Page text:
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BUSINESS RESOURCES + TOOLS


Is your salesmanship worthy of your craftsmanship? Q&A with Matthew Smith, Elite Service Class


M


aster trainer Matthew Smith’s Elite Service Class (www.eliteserviceclass.com


) is the industry standard for flat-rate service training and development, which means that technicians can count on ESC to provide them with the skills, ability and knowledge to produce better sales and profits. Perfect for managers and their technicians, the flat-rate service training programs are what technicians need to reach their sales goals. Smith’s goal is trying to help contractors meet theirs. Smith recently helped spearhead


Michael & Son™ franchises, a family owned and run business. They have a long, rich history of providing superior home services in the electrical, plumbing, HVAC and duct


102


When the economy isn’t good, you’d better be doing the right things. When you emerge from the bad economy already doing the right things, your momentum is unstoppable.


cleaning industries to customers throughout Maryland, Virginia and Washington, D.C. since 1976 and, most recently, in North Carolina and Pennsylvania.


Phc: How did you get involved in the industry?


Smith: Weird story. I am not a tradesman myself, but was booked to do C2000 gigs by my old company, the retail consultants The Friedman Group. I noticed immediately that there might be a new game for me in the flat-rate service trades, so I started The Contractor’s Friend in the year 2000. What we’ve done since then has been an amazing ride. Phc: What is your official title and what are your general duties?


Smith: I am primarily concerned with filling our workshops at ESC, as my duties of trainer and also as marketing and sales converge there. My official title is national sales director. But the fun job is always going to be in the front of the room, watching the light bulbs come on. Phc: What is a “typical” day like for you?


Smith: There is no typical day. Even the workshops I’ve done countless times depend so much on the


the techs and the accountability side to the managers, and we do it better than anyone.


Phc: Motivating people can be especially tough in this economy and very rewarding when you see results. What are some key motivational tactics you use for contractors?


Smith: For me, it’s the need to


diversify or partner up. How are they going to reach their income goals? If they are so specialized that they couldn’t add other trades, shouldn’t they find qualified partners in the other disciplines to exchange leads? We do these things as a matter of efficient practice and teach others how.


Phc: Who are some of your mentors?


Smith: Who doesn’t learn a ton from Ellen Rohr? She’s my favorite. The only other industry guru I’ve been influenced by is Harry J. Friedman. I do have some hallowed clients, however, who I would be remiss in not mentioning, such as Bob Minkert in Atlanta, Matt Morse in Chicago, Bill Raymond and Ed Wolfe in New York and, of course, Basim in Washington. Phc: What do you find most rewarding about your job?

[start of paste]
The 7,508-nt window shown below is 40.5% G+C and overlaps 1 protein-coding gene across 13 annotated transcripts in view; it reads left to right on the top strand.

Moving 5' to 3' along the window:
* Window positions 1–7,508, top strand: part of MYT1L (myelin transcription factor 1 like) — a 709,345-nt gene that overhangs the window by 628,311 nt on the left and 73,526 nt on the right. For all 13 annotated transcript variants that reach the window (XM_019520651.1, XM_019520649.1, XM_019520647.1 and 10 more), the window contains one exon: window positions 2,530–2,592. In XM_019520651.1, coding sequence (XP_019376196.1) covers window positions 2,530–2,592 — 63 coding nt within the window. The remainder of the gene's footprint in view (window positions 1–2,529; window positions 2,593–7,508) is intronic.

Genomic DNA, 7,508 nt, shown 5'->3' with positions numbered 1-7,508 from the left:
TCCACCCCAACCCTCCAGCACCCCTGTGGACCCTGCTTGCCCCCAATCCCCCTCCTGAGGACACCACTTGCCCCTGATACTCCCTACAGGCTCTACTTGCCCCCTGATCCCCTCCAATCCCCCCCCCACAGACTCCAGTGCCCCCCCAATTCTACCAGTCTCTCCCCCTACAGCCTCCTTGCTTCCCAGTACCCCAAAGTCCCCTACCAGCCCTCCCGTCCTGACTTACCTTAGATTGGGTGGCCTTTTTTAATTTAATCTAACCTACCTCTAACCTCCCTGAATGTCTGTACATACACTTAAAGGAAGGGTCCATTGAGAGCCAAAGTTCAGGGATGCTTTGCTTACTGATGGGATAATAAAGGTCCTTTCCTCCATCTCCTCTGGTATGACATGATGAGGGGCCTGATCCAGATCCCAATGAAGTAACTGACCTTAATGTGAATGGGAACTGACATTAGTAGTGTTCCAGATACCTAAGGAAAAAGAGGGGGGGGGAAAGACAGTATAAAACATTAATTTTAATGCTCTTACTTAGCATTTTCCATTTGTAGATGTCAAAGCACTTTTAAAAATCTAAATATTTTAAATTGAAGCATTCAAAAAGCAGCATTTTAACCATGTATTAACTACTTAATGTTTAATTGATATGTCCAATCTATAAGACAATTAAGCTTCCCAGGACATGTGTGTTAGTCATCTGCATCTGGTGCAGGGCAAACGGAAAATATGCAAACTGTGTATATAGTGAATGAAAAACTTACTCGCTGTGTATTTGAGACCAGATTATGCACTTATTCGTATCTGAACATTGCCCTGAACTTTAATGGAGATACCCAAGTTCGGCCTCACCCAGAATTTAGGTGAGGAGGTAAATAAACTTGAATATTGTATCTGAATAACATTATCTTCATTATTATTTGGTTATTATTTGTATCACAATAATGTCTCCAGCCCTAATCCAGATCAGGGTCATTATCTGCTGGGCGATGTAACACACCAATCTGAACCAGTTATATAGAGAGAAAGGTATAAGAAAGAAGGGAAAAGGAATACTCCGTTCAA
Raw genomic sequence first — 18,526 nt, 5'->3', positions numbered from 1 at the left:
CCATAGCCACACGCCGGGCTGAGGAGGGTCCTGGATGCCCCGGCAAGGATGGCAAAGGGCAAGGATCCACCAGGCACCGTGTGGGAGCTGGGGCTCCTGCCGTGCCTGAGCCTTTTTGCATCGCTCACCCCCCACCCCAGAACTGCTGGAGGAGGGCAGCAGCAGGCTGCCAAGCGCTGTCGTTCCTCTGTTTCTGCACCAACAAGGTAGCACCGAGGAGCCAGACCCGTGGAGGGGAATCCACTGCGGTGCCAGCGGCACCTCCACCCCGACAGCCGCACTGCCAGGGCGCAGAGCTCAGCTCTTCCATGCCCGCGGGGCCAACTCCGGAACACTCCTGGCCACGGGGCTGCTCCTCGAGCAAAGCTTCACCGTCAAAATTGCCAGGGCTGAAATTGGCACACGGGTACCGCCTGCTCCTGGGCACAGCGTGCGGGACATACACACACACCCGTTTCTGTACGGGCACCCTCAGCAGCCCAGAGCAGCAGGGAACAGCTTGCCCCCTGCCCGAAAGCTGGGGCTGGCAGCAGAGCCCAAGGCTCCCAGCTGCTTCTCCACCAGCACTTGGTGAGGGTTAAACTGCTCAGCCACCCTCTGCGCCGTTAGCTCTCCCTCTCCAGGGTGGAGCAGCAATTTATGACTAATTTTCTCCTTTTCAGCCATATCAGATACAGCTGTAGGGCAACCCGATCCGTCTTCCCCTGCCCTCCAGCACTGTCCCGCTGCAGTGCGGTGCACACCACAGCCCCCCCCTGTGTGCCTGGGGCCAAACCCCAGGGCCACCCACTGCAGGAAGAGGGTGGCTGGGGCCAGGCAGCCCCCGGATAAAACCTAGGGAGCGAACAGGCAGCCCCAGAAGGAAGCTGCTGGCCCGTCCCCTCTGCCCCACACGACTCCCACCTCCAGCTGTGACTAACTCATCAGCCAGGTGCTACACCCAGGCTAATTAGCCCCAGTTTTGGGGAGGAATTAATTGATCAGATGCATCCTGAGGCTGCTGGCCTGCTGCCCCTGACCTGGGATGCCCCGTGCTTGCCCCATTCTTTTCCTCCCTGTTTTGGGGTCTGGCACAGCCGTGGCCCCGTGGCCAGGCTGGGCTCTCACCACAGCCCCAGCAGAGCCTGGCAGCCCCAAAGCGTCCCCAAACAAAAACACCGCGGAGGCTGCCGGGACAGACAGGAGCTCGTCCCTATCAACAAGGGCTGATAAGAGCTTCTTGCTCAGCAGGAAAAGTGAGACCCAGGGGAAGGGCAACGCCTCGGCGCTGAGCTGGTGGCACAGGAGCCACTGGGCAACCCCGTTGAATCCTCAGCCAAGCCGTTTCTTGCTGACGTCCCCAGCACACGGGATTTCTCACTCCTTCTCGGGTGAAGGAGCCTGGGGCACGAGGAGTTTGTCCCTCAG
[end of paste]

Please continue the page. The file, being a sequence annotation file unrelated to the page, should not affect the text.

Smith: The permanent improvement


personalities present that they never duplicate themselves. Usually, I am on the phone with contractors about their businesses or training them or their techs.


Phc: Do you do consulting work/training for the franchises?


Smith: We do. We do a startup training that consists of a minimum of 80 hours, just with me and our senior level people with nuts and bolts experience. Plus, we have top-shelf leadership and coaching that the franchisees depend on. They also depend on each other a lot, which is nice. Phc: Tell me about your Elite Service Class training.


Smith: ESC has the simple mission of helping its clients raise the perceived and actual value of their hard-earned craftsmanship. Everything we do is centered on teaching the value side to


in skills that I make possible. When you train retailers, you get the sense that nobody thinks it’s really their career. They’re all just passing through. In contracting, it’s different: This is their job. They know it, and they take the lessons more easily to heart. Phc: Briefly describe the two franchises — Philly and DC; what services are offered and how are they doing?


Smith: DC is the flagship, so it’s really the corporate mothership. The satellites in Richmond, Norfolk, Baltimore and Raleigh are closer analogues to our Philly franchise. They offer all four of our disciplines (P, HVAC, E, Duct Cleaning) plus Handyman. They are fighting a tough market as new startups and are going through the expected growing pains. But we are growing every day. Phc: What was your involvement with the franchise? How did you get involved?


Smith: I’ve been training here since


2007. In that time, this business has grown 400%. When Basim said he wanted to franchise Michael & Son, I tried to talk him out of it. “You’re not ready,” I told him. The written resources weren’t in a “franchisable” condition; plus, running a franchisor isn’t opening a lemonade stand. He didn’t listen; now I have another job besides training.


Phc: Building a franchise: What are some of the building blocks to create that foundation of success?


Smith: It comes down to three things: The money, the market and the man (or woman). Of all three, it’s mostly the man or the woman. In markets resembling DC, we have a particular type of operation and operator in mind. Where the market resembles Everytown, or Peoria, perhaps, the model tends to be a bit different. Phc: What are the keys to building and maintaining a successful franchise?


Smith: There are only two reasons anyone would become a franchisee: The systems are solid and/or simplified for operational and sales efficiency or the branding is strong. What we are doing is both. You won’t find another


e Continued on p 104


phc december 2011 www.phcnews.com


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